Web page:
As you proceed further into the forest, you find creepy photos of missing children and video cassettes that allow you to psychokinetically manipulate the world around you. Bullet comes in handy, as he can collect hidden items and sniff trails to lead you on the right path, but dodgy pathfinding and confusing level design can frequently have you getting lost. While it may seem apt for a Blair Witch game, there comes a point where it’s more frustrating than scary.
I think one of my favourite parts of wandering these woods was how much uncertainty there was with every step I took. Like the film, the geography seemed to ‘warp’ depending on my movement.
Walking in a straight line eventually returned me to a spot I’d visited earlier, creating the illusion of a circular journey while reinforcing a distorted perception of the world. It made me question myself. Did I really circle around this area, or was the game intentionally messing with me?
Despite the trickery, Blair Witch isn’t as terrifying as it promises. Getting lost, questioning your own perception, and hearing tree branches break in the darkness all feel in line with the film’s legacy, but it’s also reliant on hallucinations to create jump scares and moments of anxiety.
Flashbacks to Ellis’ time as a police officer and the emotional toll it had on his mind take precedence over the scary things happening in the woods. Once you deduce the events that aren’t real compared to the ones that are, it doesn’t work for the horror it tries to be.
If there’s a true horror in Blair Witch, it’s the bugs. Poor frame rates and occasional crashes are one thing, but the game’s also host to a myriad glitches. If Bullet isn’t clipping through trees, he’s running around in circles, ignoring my commands.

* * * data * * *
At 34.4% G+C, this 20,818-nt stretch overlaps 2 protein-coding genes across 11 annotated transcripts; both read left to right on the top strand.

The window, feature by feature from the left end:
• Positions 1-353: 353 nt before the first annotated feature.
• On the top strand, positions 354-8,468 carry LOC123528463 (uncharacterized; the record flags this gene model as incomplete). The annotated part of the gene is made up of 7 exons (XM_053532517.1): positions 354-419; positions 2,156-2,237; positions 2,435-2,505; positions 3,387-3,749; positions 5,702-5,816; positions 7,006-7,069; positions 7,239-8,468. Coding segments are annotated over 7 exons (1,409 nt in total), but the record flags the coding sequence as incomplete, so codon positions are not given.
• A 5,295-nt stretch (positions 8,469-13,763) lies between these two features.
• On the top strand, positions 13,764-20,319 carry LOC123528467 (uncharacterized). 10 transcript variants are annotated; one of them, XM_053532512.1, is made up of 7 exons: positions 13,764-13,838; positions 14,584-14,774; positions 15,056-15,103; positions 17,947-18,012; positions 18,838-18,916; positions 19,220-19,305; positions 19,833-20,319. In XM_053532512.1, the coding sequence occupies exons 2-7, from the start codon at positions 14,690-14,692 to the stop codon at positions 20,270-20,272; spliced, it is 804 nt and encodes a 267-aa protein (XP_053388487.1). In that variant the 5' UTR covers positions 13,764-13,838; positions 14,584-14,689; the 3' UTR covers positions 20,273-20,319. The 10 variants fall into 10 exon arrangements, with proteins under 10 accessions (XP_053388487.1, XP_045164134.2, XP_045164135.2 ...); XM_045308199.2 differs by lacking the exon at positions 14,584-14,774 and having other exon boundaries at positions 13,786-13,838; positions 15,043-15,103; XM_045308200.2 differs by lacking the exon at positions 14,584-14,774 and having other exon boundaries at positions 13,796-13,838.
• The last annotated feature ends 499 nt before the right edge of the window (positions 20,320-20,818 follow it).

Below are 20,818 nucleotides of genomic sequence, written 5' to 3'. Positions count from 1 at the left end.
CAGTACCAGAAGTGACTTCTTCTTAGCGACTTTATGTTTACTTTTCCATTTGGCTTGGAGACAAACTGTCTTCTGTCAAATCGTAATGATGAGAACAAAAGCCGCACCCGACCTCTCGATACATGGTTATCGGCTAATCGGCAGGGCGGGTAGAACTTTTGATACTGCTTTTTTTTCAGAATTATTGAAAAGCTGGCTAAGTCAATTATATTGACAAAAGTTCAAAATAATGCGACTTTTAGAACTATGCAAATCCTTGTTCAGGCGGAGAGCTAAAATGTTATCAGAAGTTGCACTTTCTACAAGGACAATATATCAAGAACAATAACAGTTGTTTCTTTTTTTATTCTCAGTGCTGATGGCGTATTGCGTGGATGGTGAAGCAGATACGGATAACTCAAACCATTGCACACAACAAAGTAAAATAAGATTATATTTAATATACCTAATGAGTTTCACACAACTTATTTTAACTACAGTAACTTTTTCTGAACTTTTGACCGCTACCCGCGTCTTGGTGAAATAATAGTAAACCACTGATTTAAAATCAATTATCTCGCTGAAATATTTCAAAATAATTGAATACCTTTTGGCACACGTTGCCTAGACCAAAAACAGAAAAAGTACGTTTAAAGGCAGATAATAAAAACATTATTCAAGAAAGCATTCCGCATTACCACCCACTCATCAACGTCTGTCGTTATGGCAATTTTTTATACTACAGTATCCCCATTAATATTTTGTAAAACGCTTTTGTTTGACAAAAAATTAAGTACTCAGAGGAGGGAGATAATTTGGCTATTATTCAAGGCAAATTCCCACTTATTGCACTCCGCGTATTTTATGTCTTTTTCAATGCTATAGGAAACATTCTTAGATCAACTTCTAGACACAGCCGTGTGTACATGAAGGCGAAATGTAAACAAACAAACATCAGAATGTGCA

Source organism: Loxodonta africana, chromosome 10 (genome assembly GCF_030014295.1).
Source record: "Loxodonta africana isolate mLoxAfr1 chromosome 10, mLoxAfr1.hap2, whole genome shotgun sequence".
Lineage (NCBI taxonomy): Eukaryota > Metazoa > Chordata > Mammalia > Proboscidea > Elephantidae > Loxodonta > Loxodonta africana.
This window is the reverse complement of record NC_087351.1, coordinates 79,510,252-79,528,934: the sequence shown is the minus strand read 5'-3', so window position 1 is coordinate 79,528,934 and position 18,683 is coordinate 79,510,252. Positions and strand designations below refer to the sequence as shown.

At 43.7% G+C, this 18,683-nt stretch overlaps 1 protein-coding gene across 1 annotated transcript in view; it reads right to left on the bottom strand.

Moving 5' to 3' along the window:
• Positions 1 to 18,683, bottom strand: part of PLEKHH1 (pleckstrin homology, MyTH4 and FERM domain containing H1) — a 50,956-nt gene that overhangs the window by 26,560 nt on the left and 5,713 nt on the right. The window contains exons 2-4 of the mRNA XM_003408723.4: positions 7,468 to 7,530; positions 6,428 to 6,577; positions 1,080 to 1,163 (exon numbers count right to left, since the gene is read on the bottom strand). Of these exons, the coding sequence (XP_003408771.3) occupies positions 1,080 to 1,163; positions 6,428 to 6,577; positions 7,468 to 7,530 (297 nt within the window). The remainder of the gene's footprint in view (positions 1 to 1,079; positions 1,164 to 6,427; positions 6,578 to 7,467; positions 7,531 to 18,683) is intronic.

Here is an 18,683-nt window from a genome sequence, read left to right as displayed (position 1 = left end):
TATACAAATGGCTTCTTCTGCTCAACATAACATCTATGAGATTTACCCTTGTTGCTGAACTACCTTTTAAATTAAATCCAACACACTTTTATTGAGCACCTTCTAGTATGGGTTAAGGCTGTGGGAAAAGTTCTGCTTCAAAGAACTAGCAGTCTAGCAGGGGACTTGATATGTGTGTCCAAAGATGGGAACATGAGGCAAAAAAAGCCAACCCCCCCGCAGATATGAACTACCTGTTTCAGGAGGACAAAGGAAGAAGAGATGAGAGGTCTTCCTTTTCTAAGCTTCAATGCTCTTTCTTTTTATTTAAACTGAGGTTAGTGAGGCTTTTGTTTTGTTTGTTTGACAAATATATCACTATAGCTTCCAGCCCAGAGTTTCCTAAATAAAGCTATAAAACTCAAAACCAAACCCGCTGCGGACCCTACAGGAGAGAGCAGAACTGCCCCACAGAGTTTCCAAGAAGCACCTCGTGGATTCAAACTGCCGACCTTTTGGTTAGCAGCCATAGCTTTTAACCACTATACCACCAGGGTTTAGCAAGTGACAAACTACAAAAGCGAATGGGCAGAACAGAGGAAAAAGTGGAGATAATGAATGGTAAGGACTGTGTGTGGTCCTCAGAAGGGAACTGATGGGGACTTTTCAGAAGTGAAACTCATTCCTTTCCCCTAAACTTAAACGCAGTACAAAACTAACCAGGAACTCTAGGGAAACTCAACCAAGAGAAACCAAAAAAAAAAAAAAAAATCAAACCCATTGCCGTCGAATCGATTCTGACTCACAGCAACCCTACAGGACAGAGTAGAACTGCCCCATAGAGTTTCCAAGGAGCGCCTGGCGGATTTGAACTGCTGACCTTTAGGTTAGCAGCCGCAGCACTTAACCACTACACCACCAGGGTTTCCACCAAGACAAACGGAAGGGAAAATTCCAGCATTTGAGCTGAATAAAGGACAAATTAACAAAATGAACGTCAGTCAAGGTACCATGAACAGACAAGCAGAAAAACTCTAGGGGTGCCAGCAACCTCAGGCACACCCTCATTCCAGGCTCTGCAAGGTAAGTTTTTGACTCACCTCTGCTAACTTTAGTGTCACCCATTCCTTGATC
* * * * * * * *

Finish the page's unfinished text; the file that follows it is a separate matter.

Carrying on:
While they‘re uncommon enough to not be a real nuisance, these moments ended up ruining any sense of tension the sequence had going for it. In the end, Blair Witch’s horror ebbs rather than builds to a terrifying crescendo.
The 1990s setting is reinforced by the inclusion of video camcorders and Polaroid photographs, but the best part is being able to pull out your old brick phone and play Snake. A perfect way to recover during a tense moment. Admittedly, it’s an anachronism by a couple of years, with Snake not hitting phones until 1998, but at least this isn’t the kind of magazine to be pedantic enough to… oh.
The Blair Witch film series could be perfectly translated to a modern horror game, but the execution doesn’t respect the legacy the franchise has built over the years.
Genre: Psychological horror
Format: PC (tested) / XBO
Developer: Bloober Team
Publisher: Bloober Team NA
Release: Out now